Queue the western music. Janet Yellen has recently said that the U.S. may be unable to pay its bills unless there is a debt ceiling increase by June 1st. On one side of the stand-off, Republicans do not want to increase the debt ceiling without spending cuts. For the Democrats, they believe the debt ceiling should be raised without restrictions, as was done multiple times under Trump, and spending cuts should be debated within the government spending bill.
In my opinion, they both are right. The debt now is ridiculous. In 1990, the United States had a little over three trillion dollars in public debt. Today, that number is over thirty trillion, with over ten trillion of that coming under the combined Trump and Biden administrations. Don’t let anyone fool you, both Republicans and Democrats have spending problems. There are really only three solutions; spend less, take in more taxes, or some combination of those. The Republicans have it right that there should be spending cuts.
The US defaulting on its debts shouldn’t even be in the realm of possibilities, though. The US treasury has to increase the debt ceiling each year to pay for previous spending commitments. In other words, it’s paying for what both Republicans and Democrats have agreed to in the past. It has nothing to do with future spending. I believe that over the next few weeks, there will be all sorts of grandstanding and posturing, but ultimately think the ceiling will get lifted, even if it’s just a short-term fix.
Let's get into the data:
- 12-month CPI was 4.9% in April. The Bureau of Labor Statistics reported a monthly increase of 0.4%, largely in line with expectations.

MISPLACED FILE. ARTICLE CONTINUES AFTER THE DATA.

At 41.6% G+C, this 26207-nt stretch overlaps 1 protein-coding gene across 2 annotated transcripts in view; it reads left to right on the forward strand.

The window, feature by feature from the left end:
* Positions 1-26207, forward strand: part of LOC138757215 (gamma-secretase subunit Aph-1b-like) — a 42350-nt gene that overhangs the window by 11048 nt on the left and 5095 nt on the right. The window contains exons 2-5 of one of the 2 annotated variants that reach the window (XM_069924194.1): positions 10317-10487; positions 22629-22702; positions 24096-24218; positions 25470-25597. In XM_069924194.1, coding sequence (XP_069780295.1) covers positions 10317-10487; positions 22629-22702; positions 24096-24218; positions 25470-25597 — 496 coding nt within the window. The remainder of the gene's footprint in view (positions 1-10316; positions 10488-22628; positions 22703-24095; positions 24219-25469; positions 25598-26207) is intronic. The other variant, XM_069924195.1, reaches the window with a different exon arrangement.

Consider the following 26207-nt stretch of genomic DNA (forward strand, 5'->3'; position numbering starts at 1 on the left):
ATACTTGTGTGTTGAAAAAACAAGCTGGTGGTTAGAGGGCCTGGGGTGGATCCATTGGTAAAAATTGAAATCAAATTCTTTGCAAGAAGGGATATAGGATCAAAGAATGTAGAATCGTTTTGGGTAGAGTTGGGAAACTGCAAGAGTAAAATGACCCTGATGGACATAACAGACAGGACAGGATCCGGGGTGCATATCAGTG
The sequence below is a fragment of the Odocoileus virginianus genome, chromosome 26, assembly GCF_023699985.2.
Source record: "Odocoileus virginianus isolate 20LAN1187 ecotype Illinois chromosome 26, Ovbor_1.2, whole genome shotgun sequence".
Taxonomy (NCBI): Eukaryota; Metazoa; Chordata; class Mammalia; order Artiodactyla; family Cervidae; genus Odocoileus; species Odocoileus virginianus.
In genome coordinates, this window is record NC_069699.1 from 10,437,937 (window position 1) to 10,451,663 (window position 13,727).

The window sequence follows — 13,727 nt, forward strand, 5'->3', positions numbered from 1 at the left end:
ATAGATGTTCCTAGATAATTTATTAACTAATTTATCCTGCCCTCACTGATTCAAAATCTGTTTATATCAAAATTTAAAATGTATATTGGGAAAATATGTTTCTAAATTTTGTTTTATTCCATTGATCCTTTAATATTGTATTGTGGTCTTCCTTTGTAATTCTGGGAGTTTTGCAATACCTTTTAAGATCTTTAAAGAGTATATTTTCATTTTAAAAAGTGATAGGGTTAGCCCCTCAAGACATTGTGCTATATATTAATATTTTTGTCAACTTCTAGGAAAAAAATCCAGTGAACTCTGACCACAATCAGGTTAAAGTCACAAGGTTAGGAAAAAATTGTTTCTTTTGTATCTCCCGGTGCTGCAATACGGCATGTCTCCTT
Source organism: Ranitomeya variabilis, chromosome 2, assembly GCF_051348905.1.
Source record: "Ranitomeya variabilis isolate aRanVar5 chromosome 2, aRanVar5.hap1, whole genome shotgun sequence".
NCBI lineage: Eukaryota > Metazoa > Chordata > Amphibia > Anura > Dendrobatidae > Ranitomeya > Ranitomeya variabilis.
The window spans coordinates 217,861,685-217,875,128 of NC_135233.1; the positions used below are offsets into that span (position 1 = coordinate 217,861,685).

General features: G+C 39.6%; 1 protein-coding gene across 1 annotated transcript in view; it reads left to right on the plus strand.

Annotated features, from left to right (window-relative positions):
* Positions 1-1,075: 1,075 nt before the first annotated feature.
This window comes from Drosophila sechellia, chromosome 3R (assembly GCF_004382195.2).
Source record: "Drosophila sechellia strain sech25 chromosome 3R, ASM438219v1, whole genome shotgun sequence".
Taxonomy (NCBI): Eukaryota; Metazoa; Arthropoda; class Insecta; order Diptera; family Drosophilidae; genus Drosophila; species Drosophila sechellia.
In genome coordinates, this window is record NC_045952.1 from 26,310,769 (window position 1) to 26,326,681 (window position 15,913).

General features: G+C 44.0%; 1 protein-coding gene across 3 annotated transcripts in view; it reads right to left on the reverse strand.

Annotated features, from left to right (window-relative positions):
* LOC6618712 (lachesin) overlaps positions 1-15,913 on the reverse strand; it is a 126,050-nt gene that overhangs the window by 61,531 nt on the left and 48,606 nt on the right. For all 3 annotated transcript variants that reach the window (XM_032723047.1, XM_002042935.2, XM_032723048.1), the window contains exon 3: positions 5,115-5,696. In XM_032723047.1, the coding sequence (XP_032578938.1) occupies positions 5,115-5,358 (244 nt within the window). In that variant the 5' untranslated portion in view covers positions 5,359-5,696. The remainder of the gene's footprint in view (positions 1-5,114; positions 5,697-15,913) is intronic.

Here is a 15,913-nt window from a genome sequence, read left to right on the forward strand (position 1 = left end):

- Retail sales increased 0.4% in April, missing expectations. While April’s number was below expectations, it is still a solid number and was the first increase since January. Some retailers, though, have reported slower spending, such as Home Depot, suggesting the pandemic-fueled home renovation surge is slowing.
- Corporate profits have been strong: As of Friday, over 90% of the S&P 500 market cap has reported earnings, with 69% of them beating analyst expectations. We always expect the beat rate to be high because of how companies give guidance, but even in that context companies are reporting well.
What Does the Data Add Up To?
Inflation is falling, down significantly from the peak of 9.1% in June of 2022, but still too high. At the same time, the labor market still remains hot, with April unemployment down to 3.4%, matching January’s 53-year low. There are signs though that the labor market may start to cool down as well. The JOLTS survey, which shows job openings, showed the lowest number since May of 2021. Anecdotally we hear about certain sectors experiencing hiring freezes and layoffs, such as in tech and banking.